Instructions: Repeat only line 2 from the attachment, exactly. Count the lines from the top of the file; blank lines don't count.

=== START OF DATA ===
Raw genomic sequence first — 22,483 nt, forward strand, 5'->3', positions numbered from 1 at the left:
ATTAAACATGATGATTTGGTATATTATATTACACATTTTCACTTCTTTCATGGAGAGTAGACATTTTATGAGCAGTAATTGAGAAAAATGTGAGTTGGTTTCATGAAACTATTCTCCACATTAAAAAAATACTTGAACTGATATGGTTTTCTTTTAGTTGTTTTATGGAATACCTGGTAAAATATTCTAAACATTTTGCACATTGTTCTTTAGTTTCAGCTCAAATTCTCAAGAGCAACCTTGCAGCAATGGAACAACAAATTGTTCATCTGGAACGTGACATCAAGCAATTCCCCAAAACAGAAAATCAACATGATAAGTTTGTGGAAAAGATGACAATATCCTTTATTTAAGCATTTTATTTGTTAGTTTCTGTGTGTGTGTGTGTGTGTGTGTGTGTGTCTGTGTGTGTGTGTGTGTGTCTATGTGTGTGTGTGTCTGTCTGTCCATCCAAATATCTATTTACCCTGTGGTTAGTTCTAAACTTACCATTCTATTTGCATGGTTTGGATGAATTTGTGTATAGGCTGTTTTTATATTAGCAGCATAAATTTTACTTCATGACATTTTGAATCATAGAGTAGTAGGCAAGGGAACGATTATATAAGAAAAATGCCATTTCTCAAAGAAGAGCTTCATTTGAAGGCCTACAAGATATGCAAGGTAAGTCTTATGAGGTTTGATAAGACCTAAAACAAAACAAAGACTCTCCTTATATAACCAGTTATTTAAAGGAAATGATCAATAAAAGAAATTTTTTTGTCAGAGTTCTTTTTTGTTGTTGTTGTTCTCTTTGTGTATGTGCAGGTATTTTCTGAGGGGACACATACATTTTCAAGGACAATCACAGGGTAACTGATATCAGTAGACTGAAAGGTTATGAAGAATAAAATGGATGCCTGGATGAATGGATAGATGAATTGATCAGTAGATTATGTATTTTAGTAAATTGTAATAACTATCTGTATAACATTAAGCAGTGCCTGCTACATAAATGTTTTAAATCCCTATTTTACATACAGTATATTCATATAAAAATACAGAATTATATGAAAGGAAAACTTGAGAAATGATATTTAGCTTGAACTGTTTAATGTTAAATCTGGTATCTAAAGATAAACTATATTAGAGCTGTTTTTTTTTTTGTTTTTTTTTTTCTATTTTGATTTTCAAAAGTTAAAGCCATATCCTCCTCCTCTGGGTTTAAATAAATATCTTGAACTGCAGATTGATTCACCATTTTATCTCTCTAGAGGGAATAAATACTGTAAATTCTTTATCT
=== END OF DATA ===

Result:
ATTAAACATGATGATTTGGTATATTATATTACACATTTTCACTTCTTTCATGGAGAGTAGACATTTTATGAGCAGTAATTGAGAAAAATGTGAGTTGGTTTCATGAAACTATTCTCCACATTAAAAAAATACTTGAACTGATATGGTTTTCTTTTAGTTGTTTTATGGAATACCTGGTAAAATATTCTAAACATTTTGCACATTGTTCTTTAGTTTCAGCTCAAATTCTCAAGAGCAACCTTGCAGCAATGGAACAACAAATTGTTCATCTGGAACGTGACATCAAGCAATTCCCCAAAACAGAAAATCAACATGATAAGTTTGTGGAAAAGATGACAATATCCTTTATTTAAGCATTTTATTTGTTAGTTTCTGTGTGTGTGTGTGTGTGTGTGTGTGTGTCTGTGTGTGTGTGTGTGTGTCTATGTGTGTGTGTGTCTGTCTGTCCATCCAAATATCTATTTACCCTGTGGTTAGTTCTAAACTTACCATTCTATTTGCATGGTTTGGATGAATTTGTGTATAGGCTGTTTTTATATTAGCAGCATAAATTTTACTTCATGACATTTTGAATCATAGAGTAGTAGGCAAGGGAACGATTATATAAGAAAAATGCCATTTCTCAAAGAAGAGCTTCATTTGAAGGCCTACAAGATATGCAAGGTAAGTCTTATGAGGTTTGATAAGACCTAAAACAAAACAAAGACTCTCCTTATATAACCAGTTATTTAAAGGAAATGATCAATAAAAGAAATTTTTTTGTCAGAGTTCTTTTTTGTTGTTGTTGTTCTCTTTGTGTATGTGCAGGTATTTTCTGAGGGGACACATACATTTTCAAGGACAATCACAGGGTAACTGATATCAGTAGACTGAAAGGTTATGAAGAATAAAATGGATGCCTGGATGAATGGATAGATGAATTGATCAGTAGATTATGTATTTTAGTAAATTGTAATAACTATCTGTATAACATTAAGCAGTGCCTGCTACATAAATGTTTTAAATCCCTATTTTACATACAGTATATTCATATAAAAATACAGAATTATATGAAAGGAAAACTTGAGAAATGATATTTAGCTTGAACTGTTTAATGTTAAATCTGGTATCTAAAGATAAACTATATTAGAGCTGTTTTTTTTTTTGTTTTTTTTTTTCTATTTTGATTTTCAAAAGTTAAAGCCATATCCTCCTCCTCTGGGTTTAAATAAATATCTTGAACTGCAGATTGATTCACCATTTTATCTCTCTAGAGGGAATAAATACTGTAAATTCTTTATCT